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Sudan’s Army Causing Humanitarian Crisis in Blue Nile State

If governments belonging to the Kimberley Process, the international diamond certification scheme, need a fresh reminder of why their definition of “conflict diamond” is so outdated and inadequate, they should consider the conflict taking place in the Blue Nile state in Sudan.

 

Last year, the southern half of Sudan broke away from the north and formed its own country, South Sudan. However, rebel groups in areas north of the new border, including the Blue Nile state, continue to fight the Sudanese government. Sudan’s military has responded with a vicious crackdown. Human rights groups and news organizations report that the Sudanese armed forces have been bombing and burning villages in the Blue Nile state, uprooting people from their homes and indiscriminately executing civilians.

 

The attacks have provoked a major refugee crisis. A hundred thousand people have been internally displaced and at least a hundred thousand more have fled the country into South Sudan and neighboring Ethiopia. Despite the efforts of aid organizations, conditions in the refugee camps are dismal. In one camp, at least nine children die every day of diarrhea, malaria, and other preventable illnesses. Recent heavy rains have led to flooding in the camps, and doctors fear a cholera outbreak is imminent.

 

We consider these events to be another tragic example of a phenomenon we know well: how the presence of valuable natural resources can combine with other political, economic, and social factors to cause turmoil and bloodshed.

 

Although the conflict in the Blue Nile state is not directly fueled by blood diamonds or by conflict gold, one of the main points of tension between Sudan and South Sudan is how to share another natural resource: oil. South Sudan controls more than 85% of the oilfields in the formerly unified country, but a crucial oil pipeline needed by South Sudan runs straight through Sudanese territory. One reason why the Sudanese government is attacking the Blue Nile state so viciously is to pressure South Sudan as the two countries try to reach a deal on oil profits.

 

We think that the conflict demonstrates a very basic and obvious point about resource-spurred conflicts—whether the resource at issue is diamonds, gold, or oil.  Governments, and not just rebel forces, are often responsible for the worst violence and suffering. Rebels in the Blue Nile state are probably not blameless for the violence, but in this instance it is the Sudanese government which is engaging in scorched-earth tactics.

 

This point underscores why the Kimberley Process, the international diamond certification scheme, needs to be reformed. Under the Kimberley Process, the only diamonds that count as “conflict diamonds” are diamonds that finance rebel groups in a civil war. When governments unleash their militaries to seize or maintain control of diamond resources, the associated diamonds are still labeled as “conflict free” and approved for export.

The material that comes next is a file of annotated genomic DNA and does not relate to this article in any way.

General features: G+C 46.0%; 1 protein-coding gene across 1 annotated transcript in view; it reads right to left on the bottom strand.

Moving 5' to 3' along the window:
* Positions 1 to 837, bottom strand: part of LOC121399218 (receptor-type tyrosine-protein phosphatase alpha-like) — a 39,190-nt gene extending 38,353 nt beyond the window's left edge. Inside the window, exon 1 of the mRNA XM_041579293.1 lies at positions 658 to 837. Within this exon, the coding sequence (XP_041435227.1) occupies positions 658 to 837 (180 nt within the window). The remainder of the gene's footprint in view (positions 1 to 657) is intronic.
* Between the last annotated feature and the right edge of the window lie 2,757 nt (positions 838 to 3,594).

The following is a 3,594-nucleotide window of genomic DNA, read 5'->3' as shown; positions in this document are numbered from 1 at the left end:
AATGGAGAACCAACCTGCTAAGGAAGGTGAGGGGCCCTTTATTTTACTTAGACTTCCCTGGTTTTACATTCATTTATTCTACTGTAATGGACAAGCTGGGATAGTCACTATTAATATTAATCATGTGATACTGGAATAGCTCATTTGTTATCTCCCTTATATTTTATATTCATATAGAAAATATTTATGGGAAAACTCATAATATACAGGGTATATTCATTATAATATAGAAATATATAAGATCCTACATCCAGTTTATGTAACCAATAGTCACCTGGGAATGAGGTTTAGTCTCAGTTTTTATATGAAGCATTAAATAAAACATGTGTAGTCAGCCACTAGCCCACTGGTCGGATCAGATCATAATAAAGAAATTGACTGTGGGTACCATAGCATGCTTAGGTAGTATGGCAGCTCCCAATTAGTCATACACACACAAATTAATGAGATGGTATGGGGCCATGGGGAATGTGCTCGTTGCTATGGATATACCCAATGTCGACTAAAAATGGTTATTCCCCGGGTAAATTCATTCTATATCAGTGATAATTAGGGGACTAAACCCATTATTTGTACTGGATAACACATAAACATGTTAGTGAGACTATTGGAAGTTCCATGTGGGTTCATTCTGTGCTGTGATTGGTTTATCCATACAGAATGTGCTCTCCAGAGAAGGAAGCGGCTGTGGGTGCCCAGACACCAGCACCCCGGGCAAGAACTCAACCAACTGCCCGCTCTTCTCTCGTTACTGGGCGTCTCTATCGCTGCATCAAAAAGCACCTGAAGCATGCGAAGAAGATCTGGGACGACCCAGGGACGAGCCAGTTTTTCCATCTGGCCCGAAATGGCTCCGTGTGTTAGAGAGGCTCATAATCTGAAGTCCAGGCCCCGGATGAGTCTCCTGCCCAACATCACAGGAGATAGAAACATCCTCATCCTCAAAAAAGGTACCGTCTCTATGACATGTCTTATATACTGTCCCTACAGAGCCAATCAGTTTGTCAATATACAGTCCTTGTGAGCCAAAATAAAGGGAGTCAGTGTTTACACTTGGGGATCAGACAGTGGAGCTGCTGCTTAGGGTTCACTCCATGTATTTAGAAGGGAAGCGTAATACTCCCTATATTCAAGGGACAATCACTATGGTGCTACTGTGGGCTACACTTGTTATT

The Kimberley Process’s definition thus ignores what everyone knows about resource-fueled conflicts and what violence in the Blue Nile state again demonstrates so clearly: that oppressive governments, not rebel forces, are often responsible for the worst atrocities. Indeed, most diamond-related violence today is the result of violence by governments in countries such as Zimbabwe and Angola.

 

Fortunately, the U.S. government and some other countries recently have been trying to broaden the definition of “conflict diamond” to close this gaping loophole. We support these efforts in the hope that diamonds tainted by government violence will no longer be allowed to enter the global diamond supply.

 

As for the conflict in the Blue Nile state, there is no simple solution, such as cutting off oil exports. In fact, oil exports from Sudan and South Sudan already have almost ground to a halt because South Sudan lacks access to Sudan’s oil pipeline.

 

We do hope that a strategy that has proved useful in resolving and preventing blood diamond conflicts may prove applicable in Sudan. In April, former Liberian president Charles Taylor was convicted by an international criminal court for his role in the blood diamond war in Sierra Leone. Sudan’s sitting president, Omar al-Bashir, has been indicted by the International Criminal Court for his role in the genocide in Darfur in the mid 2000s. If Bashir, like Taylor, is ever arrested and convicted, it could help end the border conflict and bring peace to Sudan and South Sudan.

 

However, the humanitarian crisis along the border between Sudan and South Sudan cannot wait for a permanent political settlement. At this juncture, we can only hope that growing awareness of the problem will help lead to international pressure on Sudan to immediately stop the attacks. We also encourage you donate to aid organizations working in the region including Unicef and Doctors without Borders.

 

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